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We don’t know how lucky we are.
Over the 16 months that I have been writing this weekly blog, I have had the opportunity to chat with a number of my readers as well as fellow naturists from around the world.
Most of the conversations take for granted that we live in places that tolerate, albeit sometimes begrudgingly, our propensity to strip off and enjoy our nudity.
Occasionally I talk to people from countries where the local attitudes and even the laws make enjoying naturism a particularly subversive and potentially dangerous pastime.
Recently a reader pointed out that in a recent blog, while I grizzled about the weather and how the winter season restricted my opportunities to practice naturism, at least I had the freedom to do so at all. They lived in a country where the laws prohibited the practice.
To be honest, it made me feel a little selfish about my complaining and their comment highlighted the vast difference in the social acceptability of nudity in our respective countries.
Contrasting the freedoms that I have with the lack of freedom that some of my readers experience and I realised that I have so much to be grateful for. It could be said that I don’t know how lucky I am.
There are still a large number of countries where nudity is not tolerated and many where it is illegal. Even in modern and perceived progressive societies such as the United States, public nudity can result in arrest.
Australia, often seen by many as the land of sun, sea and good living has restrictive laws around nudity. I know that Australia is vast, and many people will say that there is more to Australia than beaches and barbecues, and there is, but 87% of Australia’s population lives less than 50 km (30 miles) from the sea. With its warm climate, vast open spaces and most of the country deserted, one would have thought that laws around nudity might be a bit more relaxed.
I read recently that Iran is reinstating the morality police, whose job is to patrol the streets and enforce the dress codes requiring women to wear headscarves and loose clothing, to hide their figures. In September 2022, 22-year-old Mahsa Amini was arrested by the morality police for improperly wearing a hijab. 3 days later, she died in police custody. Her death sparked widespread protests with over 20,000 arrests and 500 protesters killed. Despite the protests and the public outcry over the circumstances of the young woman’s death, nearly 12 months later, nothing has changed for more than 40 million women living there.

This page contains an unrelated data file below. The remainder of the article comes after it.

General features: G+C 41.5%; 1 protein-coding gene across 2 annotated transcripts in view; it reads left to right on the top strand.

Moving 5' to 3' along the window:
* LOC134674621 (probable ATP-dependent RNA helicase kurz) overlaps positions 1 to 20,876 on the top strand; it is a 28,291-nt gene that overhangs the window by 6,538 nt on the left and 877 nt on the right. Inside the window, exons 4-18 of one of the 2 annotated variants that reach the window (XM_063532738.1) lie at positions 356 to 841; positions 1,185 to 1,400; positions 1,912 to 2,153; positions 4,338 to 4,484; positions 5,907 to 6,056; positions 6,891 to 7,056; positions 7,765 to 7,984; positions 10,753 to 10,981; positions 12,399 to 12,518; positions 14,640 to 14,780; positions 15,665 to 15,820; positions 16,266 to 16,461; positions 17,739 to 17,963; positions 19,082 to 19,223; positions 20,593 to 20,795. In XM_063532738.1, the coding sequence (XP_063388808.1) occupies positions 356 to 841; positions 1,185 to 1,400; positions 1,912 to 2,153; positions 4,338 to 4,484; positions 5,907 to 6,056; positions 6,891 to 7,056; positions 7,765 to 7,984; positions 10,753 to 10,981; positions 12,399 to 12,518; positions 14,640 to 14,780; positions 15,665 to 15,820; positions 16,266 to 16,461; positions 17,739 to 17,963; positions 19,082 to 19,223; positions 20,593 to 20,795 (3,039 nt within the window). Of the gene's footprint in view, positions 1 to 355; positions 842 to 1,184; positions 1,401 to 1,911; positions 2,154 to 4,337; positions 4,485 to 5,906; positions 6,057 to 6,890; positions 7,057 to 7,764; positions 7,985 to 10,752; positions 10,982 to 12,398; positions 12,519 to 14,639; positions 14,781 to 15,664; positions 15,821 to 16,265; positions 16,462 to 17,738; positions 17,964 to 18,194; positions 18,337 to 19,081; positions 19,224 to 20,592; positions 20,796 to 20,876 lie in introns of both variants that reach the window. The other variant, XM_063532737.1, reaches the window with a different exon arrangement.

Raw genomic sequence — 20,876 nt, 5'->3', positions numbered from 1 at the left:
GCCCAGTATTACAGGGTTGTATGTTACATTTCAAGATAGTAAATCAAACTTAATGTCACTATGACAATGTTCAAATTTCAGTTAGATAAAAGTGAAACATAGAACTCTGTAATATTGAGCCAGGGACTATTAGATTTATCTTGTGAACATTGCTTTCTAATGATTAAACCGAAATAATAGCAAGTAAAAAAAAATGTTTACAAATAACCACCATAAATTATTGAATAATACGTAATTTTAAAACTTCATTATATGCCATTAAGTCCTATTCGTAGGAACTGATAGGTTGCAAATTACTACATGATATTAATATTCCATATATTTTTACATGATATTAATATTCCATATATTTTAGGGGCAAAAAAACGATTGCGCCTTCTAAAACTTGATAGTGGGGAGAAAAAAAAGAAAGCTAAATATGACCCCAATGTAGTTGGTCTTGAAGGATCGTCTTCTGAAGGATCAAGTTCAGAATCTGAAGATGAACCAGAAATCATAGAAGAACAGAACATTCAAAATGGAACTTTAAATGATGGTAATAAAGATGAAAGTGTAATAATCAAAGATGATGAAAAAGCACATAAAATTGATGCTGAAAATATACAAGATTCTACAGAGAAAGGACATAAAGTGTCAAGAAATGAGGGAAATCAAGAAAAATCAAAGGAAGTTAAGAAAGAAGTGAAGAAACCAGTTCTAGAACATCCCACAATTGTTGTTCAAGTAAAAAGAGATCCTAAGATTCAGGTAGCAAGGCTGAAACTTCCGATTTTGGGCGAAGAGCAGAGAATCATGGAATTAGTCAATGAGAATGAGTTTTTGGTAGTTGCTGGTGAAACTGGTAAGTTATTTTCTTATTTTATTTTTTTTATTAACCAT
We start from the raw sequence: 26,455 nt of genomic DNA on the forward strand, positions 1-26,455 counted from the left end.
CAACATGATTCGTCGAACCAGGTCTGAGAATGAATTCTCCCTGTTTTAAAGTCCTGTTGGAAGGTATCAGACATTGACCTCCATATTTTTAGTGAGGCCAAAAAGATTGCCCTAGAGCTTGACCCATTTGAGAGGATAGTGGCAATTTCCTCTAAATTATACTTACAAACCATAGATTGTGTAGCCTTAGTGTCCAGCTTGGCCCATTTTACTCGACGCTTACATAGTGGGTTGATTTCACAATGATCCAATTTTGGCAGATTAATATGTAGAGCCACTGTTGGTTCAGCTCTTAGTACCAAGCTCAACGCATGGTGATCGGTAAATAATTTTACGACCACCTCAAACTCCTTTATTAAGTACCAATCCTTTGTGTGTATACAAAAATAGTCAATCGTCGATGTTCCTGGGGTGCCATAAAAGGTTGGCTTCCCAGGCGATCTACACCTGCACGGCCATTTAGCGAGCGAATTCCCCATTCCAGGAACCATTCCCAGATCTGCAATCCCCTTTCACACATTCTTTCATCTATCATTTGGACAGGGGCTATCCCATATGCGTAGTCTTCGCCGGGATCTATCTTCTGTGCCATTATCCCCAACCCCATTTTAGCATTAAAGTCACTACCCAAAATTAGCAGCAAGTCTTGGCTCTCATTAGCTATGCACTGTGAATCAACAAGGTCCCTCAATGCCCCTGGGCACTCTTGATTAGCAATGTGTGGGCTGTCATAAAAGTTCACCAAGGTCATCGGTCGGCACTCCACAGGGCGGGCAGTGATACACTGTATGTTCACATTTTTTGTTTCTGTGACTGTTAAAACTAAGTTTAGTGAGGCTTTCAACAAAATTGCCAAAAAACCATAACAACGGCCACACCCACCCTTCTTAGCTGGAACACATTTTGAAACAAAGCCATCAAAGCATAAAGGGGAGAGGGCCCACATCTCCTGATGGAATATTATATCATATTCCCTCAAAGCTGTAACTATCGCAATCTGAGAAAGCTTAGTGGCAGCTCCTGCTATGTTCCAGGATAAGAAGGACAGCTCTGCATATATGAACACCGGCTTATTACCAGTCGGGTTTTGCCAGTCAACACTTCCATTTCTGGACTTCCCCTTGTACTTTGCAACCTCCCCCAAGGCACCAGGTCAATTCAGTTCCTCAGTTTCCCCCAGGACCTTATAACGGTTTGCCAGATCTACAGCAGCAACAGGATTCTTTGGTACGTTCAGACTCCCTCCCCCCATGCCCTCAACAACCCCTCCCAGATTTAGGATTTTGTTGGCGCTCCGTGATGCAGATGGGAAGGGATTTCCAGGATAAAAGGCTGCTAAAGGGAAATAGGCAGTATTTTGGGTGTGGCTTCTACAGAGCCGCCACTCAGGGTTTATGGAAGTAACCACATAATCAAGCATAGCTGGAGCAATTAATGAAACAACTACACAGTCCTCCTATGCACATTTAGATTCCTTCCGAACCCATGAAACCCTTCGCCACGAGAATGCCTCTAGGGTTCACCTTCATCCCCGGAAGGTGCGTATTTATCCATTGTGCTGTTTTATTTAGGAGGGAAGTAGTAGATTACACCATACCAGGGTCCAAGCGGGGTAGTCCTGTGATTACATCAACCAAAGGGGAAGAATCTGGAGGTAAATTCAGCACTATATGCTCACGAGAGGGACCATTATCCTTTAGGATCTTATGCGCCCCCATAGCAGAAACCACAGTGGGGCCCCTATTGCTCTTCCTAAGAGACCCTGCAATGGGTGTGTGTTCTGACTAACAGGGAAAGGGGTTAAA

I don’t profess to understand the cultural significance of the hijab, and it may be that I have totally misunderstood the situation, but from a Western perspective, the rules seem discriminatory and oppressive.
When I complain about not being able to get out and about naked, I am missing the fact that for many people around the world, that is their reality all the time. For those of us fortunate enough to be able to enjoy naturism, we often forget that many others are denied the freedom to do so. Given the state's reaction to a woman improperly wearing a headscarf in Iran I can’t imagine their reaction should you try and enjoy being naked by a river or at a beach.
In the summer months, I can swim naked in the ocean at any of our beaches, rivers or lakes without a swimming costume, a piece of clothing that I don’t possess. I can walk naked in the forests or sit naked in a multitude of locations around the country without breaking any laws or risking prosecution, persecution or physical harm.
I am grateful for the freedoms that I do have, and I should not take them for granted, nor should I assume that everyone else has those freedoms.
What can the rantings of a middle-aged man in a small country at the bottom of the Pacific do to change things in countries where simply nudity is illegal? Probably nothing. But does that mean that I shouldn’t try?
I write this blog, partly as an outlet to help clear my mind of the ideas and observations swirling around in my head, but also in the hope that some people may read it and realise that social nudity is not deviant or evil. If some of those people are in a position to change things for others, then maybe blogs like this one might help. The writings of one man are unlikely to make a difference, but the more people who contribute to the conversation, the more likely change might occur.
To all my readers and other people struggling to enjoy naturism in places where the law prohibits your freedom of expression, I apologise for my lack of sensitivity to your plight. We write about what we know, and I do not know what it is like to try and be a naturist in the places you live.
I take my hat off to the nudists who struggle in those countries, to find acceptance for simply being who they are and I applaud your bravery in trying to be yourselves in places where the odds and laws are stacked against you.
Injustice anywhere is a threat to justice everywhere.
-Martin Luther King, Jr.
Thank you for reading, have a comfortable day.